Property Damage: If your car or another car is damaged in an accident, who pays for it does depend on fault. This is to be worked out between the two parties’ insurance companies. When you’re at fault in an accident, damages to your car can be covered by collision coverage. Damage to another vehicle when you’re at fault can be covered by property damage liability insurance.
Whether or not you’re at fault in an accident, your rates may go up due to a new claim on your file. Some insurance companies do offer accident forgiveness, so it’s good to know ahead of time what the consequences of any type of claim could be on your premium.
No-fault laws make it challenging to sue another motorist for medical expenses. After all, the idea of the no-fault system is to avoid the lengthy lawsuit process and get reimbursements to injured parties faster. However, it’s not totally impossible to sue for damages.
In extreme scenarios, drivers in no-fault states can sue at-fault drivers if the details of the accident exceed a certain threshold set by the state. Two scenarios could warrant a lawsuit in a no-fault state:
Monetary threshold: If the cost of personal injury bills exceeds the monetary threshold set by your state, it could be possible to sue the at-fault driver for compensation.
Verbal threshold: States can define the severity of an accident, and based on that, allow lawsuits. For example, a state may determine that the verbal threshold is death or disfigurement—if either occurs in an accident, you may be able to sue.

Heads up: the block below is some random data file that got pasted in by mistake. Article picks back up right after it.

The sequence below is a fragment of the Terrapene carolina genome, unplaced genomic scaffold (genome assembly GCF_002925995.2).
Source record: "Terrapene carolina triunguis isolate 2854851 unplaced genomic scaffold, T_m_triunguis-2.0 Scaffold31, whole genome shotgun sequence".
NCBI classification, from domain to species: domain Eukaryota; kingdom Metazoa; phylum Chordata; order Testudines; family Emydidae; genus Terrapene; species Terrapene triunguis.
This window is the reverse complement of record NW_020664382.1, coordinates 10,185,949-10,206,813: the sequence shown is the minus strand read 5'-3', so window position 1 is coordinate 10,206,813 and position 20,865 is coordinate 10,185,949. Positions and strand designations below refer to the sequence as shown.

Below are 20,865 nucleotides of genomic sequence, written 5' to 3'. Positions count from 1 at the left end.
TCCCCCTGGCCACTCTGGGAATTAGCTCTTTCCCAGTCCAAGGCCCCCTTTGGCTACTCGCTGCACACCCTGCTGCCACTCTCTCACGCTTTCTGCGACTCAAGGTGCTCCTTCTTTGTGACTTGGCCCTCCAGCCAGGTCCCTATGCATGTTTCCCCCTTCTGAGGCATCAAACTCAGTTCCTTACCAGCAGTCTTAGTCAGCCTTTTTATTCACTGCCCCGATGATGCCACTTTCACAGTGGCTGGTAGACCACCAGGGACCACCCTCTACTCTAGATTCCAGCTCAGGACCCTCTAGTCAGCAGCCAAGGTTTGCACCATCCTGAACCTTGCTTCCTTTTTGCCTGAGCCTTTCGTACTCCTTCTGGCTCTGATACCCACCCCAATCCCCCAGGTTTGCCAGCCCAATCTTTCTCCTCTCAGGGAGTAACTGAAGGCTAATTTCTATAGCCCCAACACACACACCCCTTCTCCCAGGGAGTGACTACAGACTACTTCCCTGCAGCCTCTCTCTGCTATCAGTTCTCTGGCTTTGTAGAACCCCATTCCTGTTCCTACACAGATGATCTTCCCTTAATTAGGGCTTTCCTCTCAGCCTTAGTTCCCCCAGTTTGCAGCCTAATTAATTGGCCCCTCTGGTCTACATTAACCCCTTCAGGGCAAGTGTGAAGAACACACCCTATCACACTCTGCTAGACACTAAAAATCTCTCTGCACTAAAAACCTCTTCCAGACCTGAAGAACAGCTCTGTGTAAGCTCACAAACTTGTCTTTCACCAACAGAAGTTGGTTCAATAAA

How to choose the right insurance coverage in a no-fault state:
There are a few things to consider when building your insurance policy in a no-fault state.
Even though you need to purchase an insurance policy that meets the minimum PIP coverage required by your state, it’s worth thinking about adding more coverage. Any personal injury costs that exceed your policy will be your responsibility to cover.
To better protect yourself from out-of-pocket medical costs, consider what your health insurance covers and requires for auto accident-related bills. You might also think about the gap between your coverage limit and the threshold to file a lawsuit. If your state has a monetary threshold, would you be comfortable paying for costs over your limit, but below the threshold? If your state has a verbal threshold, what is considered a serious injury by state law, and how much would you expect to pay?
The bottom line is, opting for a higher coverage limit than your state’s insurance laws require can protect your finances in the long run.
It’s also important to keep in mind that no-fault insurance only covers personal injury. Both no-fault states and tort states allow property damage costs to be assigned to an at-fault driver. As such, additional coverage is needed (and usually required) to protect both parties. Make sure you understand the minimum coverage requirements for property damage liability or collision coverage.
The type of insurance you buy depends on what your state requires, but it should also account for the coverage that makes sense for your lifestyle. Considering the financial burden you would take on in an accident is a good start.
Original article shared here: